PR 4 # 23
Five suspects were rounded up in connection with the famous "Cock Robin Murder." There statements were as follows:
A: "C and D are lying." B: "A and E are lying." C: "B and D are lying." D: "C and E are lying." E: "A and B are lying." Who is lying? 
[spoiler]
maybe I've gone wrong, but I can see two answers: A, B and D lying, C and E truthful A, C and E lying, B and D truthful [/spoiler] 
[spoiler]Insufficient data. We don't know which statements they are refering to while making the claim "lying". It can't be the statements given in the problem  that would lead to a chicken and egg situation.[/spoiler]

[QUOTE=Chris Card][spoiler]
maybe I've gone wrong, but I can see two answers: A, B and D lying, C and E truthful A, C and E lying, B and D truthful [/spoiler][/QUOTE] Impossible. If A is lying, then his statement is false. But if his statement is false then D is telling the truth. But your case 1 says D is lying. In case 2 If A is lying, then C must be telling the truth. I can't find any combination that doesn't lead to a contradiction. Suppose A is telling the truth. Therefore C & D are lying. But if C is lying, then D is telling the truth > contradiction Suppose A is lying. Then C & D are telling the truth. But if C is telling the truth then D is lying, contradicting A. A can be neither lying nor telling the truth. Something doesn't add up. 
[QUOTE=R.D. Silverman]Impossible. If A is lying, then his statement is false.
But if his statement is false then D is telling the truth. [/QUOTE] Why? If A is lying then it's not true that C and D are lying, which means C or D or both are telling the truth. Chris 
[QUOTE=Chris Card]Why?
If A is lying then it's not true that C and D are lying, which means C or D or both are telling the truth. Chris[/QUOTE] You are indeed correct if one interprets A's statement in the manner you suggest. i.e. the negation of "C and D are lying" is C *or* D is telling the truth and not "C *and* D are telling the truth". 
[QUOTE=R.D. Silverman]You are indeed correct if one interprets A's statement in the manner you
suggest.[/QUOTE] If one doesn't interpret the statements in that way, the only solution is [spoiler]the question setter is lying :smile:[/spoiler] Chris 
While I was catching up on these puzzles, I noticed the posts for this one are all about interpretation, with no solutions!
[QUOTE=Chris Card;82762]If A is lying then it's not true that C and D are lying, which means C or D or both are telling the truth.[/QUOTE][QUOTE=R.D. Silverman;82764]...the negation of "C and D are lying" is C *or* D is telling the truth and not "C *and* D are telling the truth".[/QUOTE]If the puzzle is evaluated in this way then: [B][COLOR="Red"]A [/COLOR][/B]is telling the truth means that [B][COLOR="Blue"]C[/COLOR][/B] and [B][COLOR="DarkOrange"]D[/COLOR][/B] are lying, which means that [COLOR="Blue"][B][COLOR="Green"]B[/COLOR][/B] or [B][COLOR="Magenta"]D[/COLOR][/B] is telling the truth[/COLOR] AND [COLOR="DarkOrange"][B][spoiler][COLOR="Yellow"]C[/COLOR][/spoiler][/B] or [B][spoiler][COLOR="Lime"]E[/COLOR][/spoiler][/B] is telling the truth[/COLOR], which means that [COLOR="Green"]A and E are lying[/COLOR] OR [COLOR="Magenta"]C and E are lying[/COLOR] AND [spoiler][COLOR="Yellow"]B and D are lying[/COLOR][/spoiler] OR [spoiler][COLOR="Lime"]A and B are lying[/COLOR][/spoiler]. A is telling the truth implies that either A is lying or D is both telling the truth and lying. So A is lying. Evaluating the other suspects statements in a similar way gives two possible solutions: [spoiler]If B and D are telling the truth, then A, C, and E are lying. If C and E are telling the truth, then A, B, and D are lying.[/spoiler]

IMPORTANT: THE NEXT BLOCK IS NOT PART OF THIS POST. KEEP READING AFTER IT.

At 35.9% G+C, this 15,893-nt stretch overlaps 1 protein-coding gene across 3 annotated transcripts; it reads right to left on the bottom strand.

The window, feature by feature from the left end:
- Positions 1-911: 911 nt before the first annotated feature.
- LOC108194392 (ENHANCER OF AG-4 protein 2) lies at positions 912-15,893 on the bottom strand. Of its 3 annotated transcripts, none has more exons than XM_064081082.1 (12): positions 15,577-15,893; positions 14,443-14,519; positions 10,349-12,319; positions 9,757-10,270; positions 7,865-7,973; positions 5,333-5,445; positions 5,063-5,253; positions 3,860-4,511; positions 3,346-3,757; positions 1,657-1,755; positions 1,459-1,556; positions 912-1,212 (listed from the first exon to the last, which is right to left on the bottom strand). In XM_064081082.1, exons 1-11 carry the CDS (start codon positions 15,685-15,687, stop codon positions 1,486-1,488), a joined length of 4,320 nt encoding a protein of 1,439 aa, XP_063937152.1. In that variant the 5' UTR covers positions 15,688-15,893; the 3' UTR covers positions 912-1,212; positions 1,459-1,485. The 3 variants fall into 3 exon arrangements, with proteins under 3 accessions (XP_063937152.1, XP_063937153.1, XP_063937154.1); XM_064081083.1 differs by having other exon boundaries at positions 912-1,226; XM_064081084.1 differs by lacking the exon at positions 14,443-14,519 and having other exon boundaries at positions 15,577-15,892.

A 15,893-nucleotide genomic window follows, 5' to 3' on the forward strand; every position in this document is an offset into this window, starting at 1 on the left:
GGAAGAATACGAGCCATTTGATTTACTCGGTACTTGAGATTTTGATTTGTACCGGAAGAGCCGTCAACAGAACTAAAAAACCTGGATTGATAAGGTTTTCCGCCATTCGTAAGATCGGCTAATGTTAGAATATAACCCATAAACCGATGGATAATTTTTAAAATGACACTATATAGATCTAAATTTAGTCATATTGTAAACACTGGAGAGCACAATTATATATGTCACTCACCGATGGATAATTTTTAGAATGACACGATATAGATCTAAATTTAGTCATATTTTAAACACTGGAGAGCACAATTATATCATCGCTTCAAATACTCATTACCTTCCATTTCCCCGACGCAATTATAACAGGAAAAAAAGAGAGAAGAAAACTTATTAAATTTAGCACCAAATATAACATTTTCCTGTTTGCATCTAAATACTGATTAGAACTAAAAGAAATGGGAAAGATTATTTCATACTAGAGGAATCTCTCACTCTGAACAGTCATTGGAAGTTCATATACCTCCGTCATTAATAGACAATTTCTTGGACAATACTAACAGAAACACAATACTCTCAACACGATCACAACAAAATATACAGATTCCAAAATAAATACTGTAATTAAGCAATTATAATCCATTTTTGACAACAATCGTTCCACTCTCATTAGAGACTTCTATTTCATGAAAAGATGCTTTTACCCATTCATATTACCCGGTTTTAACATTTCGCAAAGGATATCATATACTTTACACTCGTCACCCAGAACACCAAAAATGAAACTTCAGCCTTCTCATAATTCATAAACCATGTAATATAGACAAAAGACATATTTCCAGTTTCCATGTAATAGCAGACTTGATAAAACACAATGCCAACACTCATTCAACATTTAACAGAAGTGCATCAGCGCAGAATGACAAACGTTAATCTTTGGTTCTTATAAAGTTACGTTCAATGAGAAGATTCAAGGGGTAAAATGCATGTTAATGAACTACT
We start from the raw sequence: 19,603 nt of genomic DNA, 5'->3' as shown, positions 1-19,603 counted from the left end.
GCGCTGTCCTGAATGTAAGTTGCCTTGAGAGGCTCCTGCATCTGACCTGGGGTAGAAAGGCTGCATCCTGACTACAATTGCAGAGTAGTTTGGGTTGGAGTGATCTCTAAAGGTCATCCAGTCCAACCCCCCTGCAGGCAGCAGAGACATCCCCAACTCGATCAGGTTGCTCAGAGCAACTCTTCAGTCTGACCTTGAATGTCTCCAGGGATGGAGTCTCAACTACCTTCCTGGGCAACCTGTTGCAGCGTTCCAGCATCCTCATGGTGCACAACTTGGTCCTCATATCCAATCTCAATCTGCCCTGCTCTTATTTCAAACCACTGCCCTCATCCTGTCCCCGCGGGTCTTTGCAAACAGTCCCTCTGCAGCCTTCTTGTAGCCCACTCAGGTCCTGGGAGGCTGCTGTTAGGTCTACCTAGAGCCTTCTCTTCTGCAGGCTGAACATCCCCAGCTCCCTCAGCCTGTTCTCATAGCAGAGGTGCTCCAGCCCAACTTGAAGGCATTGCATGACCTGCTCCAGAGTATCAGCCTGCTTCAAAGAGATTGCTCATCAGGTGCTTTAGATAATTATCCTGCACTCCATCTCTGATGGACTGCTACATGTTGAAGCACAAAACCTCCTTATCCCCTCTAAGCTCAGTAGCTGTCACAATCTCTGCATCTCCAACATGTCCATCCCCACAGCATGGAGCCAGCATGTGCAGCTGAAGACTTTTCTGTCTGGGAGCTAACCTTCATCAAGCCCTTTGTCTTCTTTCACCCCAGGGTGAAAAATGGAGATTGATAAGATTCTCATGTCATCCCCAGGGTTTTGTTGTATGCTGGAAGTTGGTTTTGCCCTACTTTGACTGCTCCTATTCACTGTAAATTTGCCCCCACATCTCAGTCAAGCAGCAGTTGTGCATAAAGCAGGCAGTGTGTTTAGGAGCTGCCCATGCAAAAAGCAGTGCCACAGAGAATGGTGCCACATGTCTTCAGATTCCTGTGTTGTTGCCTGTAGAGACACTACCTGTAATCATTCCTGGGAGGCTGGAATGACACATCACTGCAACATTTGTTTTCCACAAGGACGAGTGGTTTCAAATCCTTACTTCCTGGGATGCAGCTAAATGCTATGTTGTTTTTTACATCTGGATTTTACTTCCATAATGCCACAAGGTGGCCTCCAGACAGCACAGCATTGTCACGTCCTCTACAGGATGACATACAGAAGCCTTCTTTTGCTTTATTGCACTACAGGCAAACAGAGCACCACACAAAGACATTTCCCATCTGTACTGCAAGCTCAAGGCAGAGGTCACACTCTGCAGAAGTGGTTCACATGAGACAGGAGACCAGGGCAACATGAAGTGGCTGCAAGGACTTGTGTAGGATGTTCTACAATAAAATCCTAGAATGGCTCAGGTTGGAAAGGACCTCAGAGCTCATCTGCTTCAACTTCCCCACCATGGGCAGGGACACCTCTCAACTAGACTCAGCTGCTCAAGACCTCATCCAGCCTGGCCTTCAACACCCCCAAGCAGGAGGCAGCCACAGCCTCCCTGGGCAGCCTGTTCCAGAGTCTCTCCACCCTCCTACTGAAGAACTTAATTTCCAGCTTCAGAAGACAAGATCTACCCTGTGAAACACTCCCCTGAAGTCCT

Like this?
Could it be?
[spoiler]A: "[B]C[/B] and D are lying." D: "[B]C[/B] and E are lying." B: "[B]A[/B] and E are lying." E: "[B]A[/B] and B are lying." only remaining one is : C: "B and D are lying." In other words: A says "C and [B]D[/B] are lying"... now [B]D[/B] [I]CONTRADICTS[/I] HIM and says "C and E" are lying .. coz of that, u can't trust both of them same way .. B: "[B]A[/B] and E are lying." E: "[B]A[/B] and B are lying." only guy to trust is C: "B and D are lying." .. nobody contradicts the poor fellow[/spoiler] 
I just figured out that my solution agrees with Chris Cards (Doh!) My earlier impression was that Chris had changed his interpretation during his exchange with Bob.
So I second Chris' answer. :goodposting: :maybeso: Maybeso 
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